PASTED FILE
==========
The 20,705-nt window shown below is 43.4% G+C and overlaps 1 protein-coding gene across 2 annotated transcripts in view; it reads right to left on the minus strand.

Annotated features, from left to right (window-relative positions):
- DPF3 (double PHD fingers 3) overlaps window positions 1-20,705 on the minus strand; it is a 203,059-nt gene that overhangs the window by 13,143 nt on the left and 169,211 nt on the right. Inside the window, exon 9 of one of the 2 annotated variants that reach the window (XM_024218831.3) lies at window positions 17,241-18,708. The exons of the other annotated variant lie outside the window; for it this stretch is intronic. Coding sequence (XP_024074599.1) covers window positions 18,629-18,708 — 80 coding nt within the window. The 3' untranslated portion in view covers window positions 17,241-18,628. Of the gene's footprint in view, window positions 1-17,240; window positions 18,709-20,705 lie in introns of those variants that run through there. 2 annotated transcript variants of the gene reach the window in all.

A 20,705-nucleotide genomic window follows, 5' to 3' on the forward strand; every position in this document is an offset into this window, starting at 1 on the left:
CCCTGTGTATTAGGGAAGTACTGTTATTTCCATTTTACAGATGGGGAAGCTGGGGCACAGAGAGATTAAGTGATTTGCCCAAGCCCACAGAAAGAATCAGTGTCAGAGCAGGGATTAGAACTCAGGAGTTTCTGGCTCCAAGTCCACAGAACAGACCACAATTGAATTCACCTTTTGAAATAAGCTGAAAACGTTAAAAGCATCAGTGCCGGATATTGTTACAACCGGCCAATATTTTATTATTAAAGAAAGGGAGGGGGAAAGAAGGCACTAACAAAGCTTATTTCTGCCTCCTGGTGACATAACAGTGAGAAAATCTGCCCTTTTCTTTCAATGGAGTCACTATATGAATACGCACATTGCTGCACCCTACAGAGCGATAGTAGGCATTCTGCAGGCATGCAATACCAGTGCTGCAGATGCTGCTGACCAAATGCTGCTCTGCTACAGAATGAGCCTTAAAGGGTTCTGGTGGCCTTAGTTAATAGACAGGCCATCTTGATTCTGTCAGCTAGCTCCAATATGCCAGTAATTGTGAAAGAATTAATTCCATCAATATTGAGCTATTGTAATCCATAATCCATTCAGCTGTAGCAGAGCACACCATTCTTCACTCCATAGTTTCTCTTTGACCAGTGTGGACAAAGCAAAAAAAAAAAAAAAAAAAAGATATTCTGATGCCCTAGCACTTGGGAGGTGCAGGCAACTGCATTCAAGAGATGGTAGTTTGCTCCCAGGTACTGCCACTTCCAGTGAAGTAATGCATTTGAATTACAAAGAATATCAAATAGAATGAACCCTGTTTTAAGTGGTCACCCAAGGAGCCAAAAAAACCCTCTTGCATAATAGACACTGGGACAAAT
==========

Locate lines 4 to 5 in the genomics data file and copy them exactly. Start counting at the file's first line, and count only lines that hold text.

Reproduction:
A 20,705-nucleotide genomic window follows, 5' to 3' on the forward strand; every position in this document is an offset into this window, starting at 1 on the left:
CCCTGTGTATTAGGGAAGTACTGTTATTTCCATTTTACAGATGGGGAAGCTGGGGCACAGAGAGATTAAGTGATTTGCCCAAGCCCACAGAAAGAATCAGTGTCAGAGCAGGGATTAGAACTCAGGAGTTTCTGGCTCCAAGTCCACAGAACAGACCACAATTGAATTCACCTTTTGAAATAAGCTGAAAACGTTAAAAGCATCAGTGCCGGATATTGTTACAACCGGCCAATATTTTATTATTAAAGAAAGGGAGGGGGAAAGAAGGCACTAACAAAGCTTATTTCTGCCTCCTGGTGACATAACAGTGAGAAAATCTGCCCTTTTCTTTCAATGGAGTCACTATATGAATACGCACATTGCTGCACCCTACAGAGCGATAGTAGGCATTCTGCAGGCATGCAATACCAGTGCTGCAGATGCTGCTGACCAAATGCTGCTCTGCTACAGAATGAGCCTTAAAGGGTTCTGGTGGCCTTAGTTAATAGACAGGCCATCTTGATTCTGTCAGCTAGCTCCAATATGCCAGTAATTGTGAAAGAATTAATTCCATCAATATTGAGCTATTGTAATCCATAATCCATTCAGCTGTAGCAGAGCACACCATTCTTCACTCCATAGTTTCTCTTTGACCAGTGTGGACAAAGCAAAAAAAAAAAAAAAAAAAAGATATTCTGATGCCCTAGCACTTGGGAGGTGCAGGCAACTGCATTCAAGAGATGGTAGTTTGCTCCCAGGTACTGCCACTTCCAGTGAAGTAATGCATTTGAATTACAAAGAATATCAAATAGAATGAACCCTGTTTTAAGTGGTCACCCAAGGAGCCAAAAAAACCCTCTTGCATAATAGACACTGGGACAAAT